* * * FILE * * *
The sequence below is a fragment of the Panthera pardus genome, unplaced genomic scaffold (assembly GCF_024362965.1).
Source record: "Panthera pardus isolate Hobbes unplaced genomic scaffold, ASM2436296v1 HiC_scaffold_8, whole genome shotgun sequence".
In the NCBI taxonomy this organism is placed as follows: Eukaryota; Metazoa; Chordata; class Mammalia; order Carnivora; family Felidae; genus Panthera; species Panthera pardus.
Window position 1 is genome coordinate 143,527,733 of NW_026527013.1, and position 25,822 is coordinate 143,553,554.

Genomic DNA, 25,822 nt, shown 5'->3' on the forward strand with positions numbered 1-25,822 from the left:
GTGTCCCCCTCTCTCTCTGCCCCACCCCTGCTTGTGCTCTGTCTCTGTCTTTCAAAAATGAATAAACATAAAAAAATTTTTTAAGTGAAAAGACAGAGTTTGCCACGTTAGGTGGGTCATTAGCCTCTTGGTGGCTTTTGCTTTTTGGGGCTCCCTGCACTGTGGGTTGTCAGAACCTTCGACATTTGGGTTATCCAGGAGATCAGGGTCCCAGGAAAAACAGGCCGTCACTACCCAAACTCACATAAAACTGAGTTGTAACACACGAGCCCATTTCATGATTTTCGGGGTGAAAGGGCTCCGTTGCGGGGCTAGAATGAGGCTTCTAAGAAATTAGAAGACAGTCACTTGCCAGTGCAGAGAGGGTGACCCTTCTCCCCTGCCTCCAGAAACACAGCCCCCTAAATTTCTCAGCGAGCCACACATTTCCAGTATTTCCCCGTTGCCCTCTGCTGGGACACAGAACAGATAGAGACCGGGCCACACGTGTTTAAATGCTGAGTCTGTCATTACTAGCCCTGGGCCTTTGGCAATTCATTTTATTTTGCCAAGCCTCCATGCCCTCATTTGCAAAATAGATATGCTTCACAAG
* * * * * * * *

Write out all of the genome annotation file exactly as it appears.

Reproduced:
The sequence below is a fragment of the Panthera pardus genome, unplaced genomic scaffold (assembly GCF_024362965.1).
Source record: "Panthera pardus isolate Hobbes unplaced genomic scaffold, ASM2436296v1 HiC_scaffold_8, whole genome shotgun sequence".
In the NCBI taxonomy this organism is placed as follows: Eukaryota; Metazoa; Chordata; class Mammalia; order Carnivora; family Felidae; genus Panthera; species Panthera pardus.
Window position 1 is genome coordinate 143,527,733 of NW_026527013.1, and position 25,822 is coordinate 143,553,554.

Genomic DNA, 25,822 nt, shown 5'->3' on the forward strand with positions numbered 1-25,822 from the left:
GTGTCCCCCTCTCTCTCTGCCCCACCCCTGCTTGTGCTCTGTCTCTGTCTTTCAAAAATGAATAAACATAAAAAAATTTTTTAAGTGAAAAGACAGAGTTTGCCACGTTAGGTGGGTCATTAGCCTCTTGGTGGCTTTTGCTTTTTGGGGCTCCCTGCACTGTGGGTTGTCAGAACCTTCGACATTTGGGTTATCCAGGAGATCAGGGTCCCAGGAAAAACAGGCCGTCACTACCCAAACTCACATAAAACTGAGTTGTAACACACGAGCCCATTTCATGATTTTCGGGGTGAAAGGGCTCCGTTGCGGGGCTAGAATGAGGCTTCTAAGAAATTAGAAGACAGTCACTTGCCAGTGCAGAGAGGGTGACCCTTCTCCCCTGCCTCCAGAAACACAGCCCCCTAAATTTCTCAGCGAGCCACACATTTCCAGTATTTCCCCGTTGCCCTCTGCTGGGACACAGAACAGATAGAGACCGGGCCACACGTGTTTAAATGCTGAGTCTGTCATTACTAGCCCTGGGCCTTTGGCAATTCATTTTATTTTGCCAAGCCTCCATGCCCTCATTTGCAAAATAGATATGCTTCACAAG